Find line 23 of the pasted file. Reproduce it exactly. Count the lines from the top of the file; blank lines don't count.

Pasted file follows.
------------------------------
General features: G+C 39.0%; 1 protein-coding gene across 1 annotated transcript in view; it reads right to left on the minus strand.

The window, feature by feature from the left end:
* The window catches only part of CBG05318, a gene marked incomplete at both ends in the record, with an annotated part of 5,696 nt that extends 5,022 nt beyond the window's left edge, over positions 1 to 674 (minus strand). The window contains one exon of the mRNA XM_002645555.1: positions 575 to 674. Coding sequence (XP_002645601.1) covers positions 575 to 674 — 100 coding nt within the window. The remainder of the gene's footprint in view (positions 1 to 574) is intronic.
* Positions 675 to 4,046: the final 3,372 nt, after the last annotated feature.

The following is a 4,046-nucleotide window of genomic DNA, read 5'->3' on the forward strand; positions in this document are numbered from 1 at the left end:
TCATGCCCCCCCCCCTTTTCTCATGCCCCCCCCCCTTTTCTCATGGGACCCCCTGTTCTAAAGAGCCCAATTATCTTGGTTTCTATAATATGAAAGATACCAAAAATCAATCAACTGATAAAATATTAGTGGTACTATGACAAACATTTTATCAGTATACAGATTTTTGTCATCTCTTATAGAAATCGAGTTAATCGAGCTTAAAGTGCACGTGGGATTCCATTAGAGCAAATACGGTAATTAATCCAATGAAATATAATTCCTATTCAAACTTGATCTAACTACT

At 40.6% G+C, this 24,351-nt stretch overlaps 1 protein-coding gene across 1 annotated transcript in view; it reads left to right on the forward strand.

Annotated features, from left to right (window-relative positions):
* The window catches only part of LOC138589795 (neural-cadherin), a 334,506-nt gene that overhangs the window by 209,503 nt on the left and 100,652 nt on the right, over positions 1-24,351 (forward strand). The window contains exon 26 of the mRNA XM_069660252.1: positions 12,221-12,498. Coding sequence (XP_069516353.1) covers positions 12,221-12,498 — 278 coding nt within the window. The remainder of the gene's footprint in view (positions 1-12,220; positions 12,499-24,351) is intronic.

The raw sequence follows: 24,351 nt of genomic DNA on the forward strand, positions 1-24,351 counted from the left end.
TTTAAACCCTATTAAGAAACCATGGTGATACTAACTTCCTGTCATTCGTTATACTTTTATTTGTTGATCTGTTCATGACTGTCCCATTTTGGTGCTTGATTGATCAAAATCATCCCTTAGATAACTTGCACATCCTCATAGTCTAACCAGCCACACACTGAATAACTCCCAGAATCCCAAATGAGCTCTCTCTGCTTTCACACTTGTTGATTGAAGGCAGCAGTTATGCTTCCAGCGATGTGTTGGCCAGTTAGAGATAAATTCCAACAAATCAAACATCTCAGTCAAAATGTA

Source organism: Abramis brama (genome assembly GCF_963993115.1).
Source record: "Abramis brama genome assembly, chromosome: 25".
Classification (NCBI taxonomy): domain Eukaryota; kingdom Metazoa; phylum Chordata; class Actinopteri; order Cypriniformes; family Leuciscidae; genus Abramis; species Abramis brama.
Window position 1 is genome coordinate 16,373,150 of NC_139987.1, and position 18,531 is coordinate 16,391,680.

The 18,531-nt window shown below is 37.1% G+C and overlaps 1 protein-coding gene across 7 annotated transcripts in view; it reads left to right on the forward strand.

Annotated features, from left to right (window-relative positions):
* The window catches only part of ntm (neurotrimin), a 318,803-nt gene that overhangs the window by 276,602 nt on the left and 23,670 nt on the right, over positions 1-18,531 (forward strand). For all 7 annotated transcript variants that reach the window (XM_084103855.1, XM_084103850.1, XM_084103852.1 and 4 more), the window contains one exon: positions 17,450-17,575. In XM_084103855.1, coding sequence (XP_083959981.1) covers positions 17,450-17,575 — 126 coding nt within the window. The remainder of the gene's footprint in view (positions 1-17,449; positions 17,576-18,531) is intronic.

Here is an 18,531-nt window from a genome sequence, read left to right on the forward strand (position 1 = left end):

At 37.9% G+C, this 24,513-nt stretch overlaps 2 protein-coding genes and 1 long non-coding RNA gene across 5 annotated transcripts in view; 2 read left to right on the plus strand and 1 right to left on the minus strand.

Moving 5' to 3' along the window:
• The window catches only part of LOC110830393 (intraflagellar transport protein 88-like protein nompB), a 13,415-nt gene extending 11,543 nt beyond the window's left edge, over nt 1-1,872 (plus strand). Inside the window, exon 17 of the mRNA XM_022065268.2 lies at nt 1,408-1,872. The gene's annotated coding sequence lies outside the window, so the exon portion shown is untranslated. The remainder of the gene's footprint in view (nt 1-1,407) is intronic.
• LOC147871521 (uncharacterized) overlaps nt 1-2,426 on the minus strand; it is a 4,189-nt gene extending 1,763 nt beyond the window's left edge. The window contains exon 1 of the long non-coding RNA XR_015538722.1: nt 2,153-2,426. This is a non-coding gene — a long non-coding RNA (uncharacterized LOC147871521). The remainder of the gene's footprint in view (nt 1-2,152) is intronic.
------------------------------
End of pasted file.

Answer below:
• LOC147871521 (uncharacterized) overlaps nt 1-2,426 on the minus strand; it is a 4,189-nt gene extending 1,763 nt beyond the window's left edge. The window contains exon 1 of the long non-coding RNA XR_015538722.1: nt 2,153-2,426. This is a non-coding gene — a long non-coding RNA (uncharacterized LOC147871521). The remainder of the gene's footprint in view (nt 1-2,152) is intronic.